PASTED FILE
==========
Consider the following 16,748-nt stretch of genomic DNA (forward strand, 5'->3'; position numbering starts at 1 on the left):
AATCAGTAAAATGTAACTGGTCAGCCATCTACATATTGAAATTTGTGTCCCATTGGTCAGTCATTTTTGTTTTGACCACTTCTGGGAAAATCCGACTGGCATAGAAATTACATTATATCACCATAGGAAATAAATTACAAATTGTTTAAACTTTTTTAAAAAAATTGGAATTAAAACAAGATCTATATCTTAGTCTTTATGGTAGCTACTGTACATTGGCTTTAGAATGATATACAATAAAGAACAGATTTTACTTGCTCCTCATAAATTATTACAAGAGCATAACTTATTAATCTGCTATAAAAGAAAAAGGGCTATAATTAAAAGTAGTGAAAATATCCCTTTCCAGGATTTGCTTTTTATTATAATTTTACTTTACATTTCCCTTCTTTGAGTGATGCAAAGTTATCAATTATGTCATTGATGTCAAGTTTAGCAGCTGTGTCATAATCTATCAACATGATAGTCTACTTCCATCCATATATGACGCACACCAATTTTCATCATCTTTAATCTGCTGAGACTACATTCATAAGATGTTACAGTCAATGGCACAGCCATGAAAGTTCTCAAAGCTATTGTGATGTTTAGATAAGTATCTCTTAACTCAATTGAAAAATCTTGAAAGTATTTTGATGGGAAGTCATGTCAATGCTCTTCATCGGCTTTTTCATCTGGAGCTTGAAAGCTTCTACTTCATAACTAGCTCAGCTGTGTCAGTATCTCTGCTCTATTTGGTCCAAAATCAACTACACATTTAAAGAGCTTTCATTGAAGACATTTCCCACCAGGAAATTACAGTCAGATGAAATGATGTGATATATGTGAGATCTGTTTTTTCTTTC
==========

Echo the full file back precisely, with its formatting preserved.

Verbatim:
Consider the following 16,748-nt stretch of genomic DNA (forward strand, 5'->3'; position numbering starts at 1 on the left):
AATCAGTAAAATGTAACTGGTCAGCCATCTACATATTGAAATTTGTGTCCCATTGGTCAGTCATTTTTGTTTTGACCACTTCTGGGAAAATCCGACTGGCATAGAAATTACATTATATCACCATAGGAAATAAATTACAAATTGTTTAAACTTTTTTAAAAAAATTGGAATTAAAACAAGATCTATATCTTAGTCTTTATGGTAGCTACTGTACATTGGCTTTAGAATGATATACAATAAAGAACAGATTTTACTTGCTCCTCATAAATTATTACAAGAGCATAACTTATTAATCTGCTATAAAAGAAAAAGGGCTATAATTAAAAGTAGTGAAAATATCCCTTTCCAGGATTTGCTTTTTATTATAATTTTACTTTACATTTCCCTTCTTTGAGTGATGCAAAGTTATCAATTATGTCATTGATGTCAAGTTTAGCAGCTGTGTCATAATCTATCAACATGATAGTCTACTTCCATCCATATATGACGCACACCAATTTTCATCATCTTTAATCTGCTGAGACTACATTCATAAGATGTTACAGTCAATGGCACAGCCATGAAAGTTCTCAAAGCTATTGTGATGTTTAGATAAGTATCTCTTAACTCAATTGAAAAATCTTGAAAGTATTTTGATGGGAAGTCATGTCAATGCTCTTCATCGGCTTTTTCATCTGGAGCTTGAAAGCTTCTACTTCATAACTAGCTCAGCTGTGTCAGTATCTCTGCTCTATTTGGTCCAAAATCAACTACACATTTAAAGAGCTTTCATTGAAGACATTTCCCACCAGGAAATTACAGTCAGATGAAATGATGTGATATATGTGAGATCTGTTTTTTCTTTC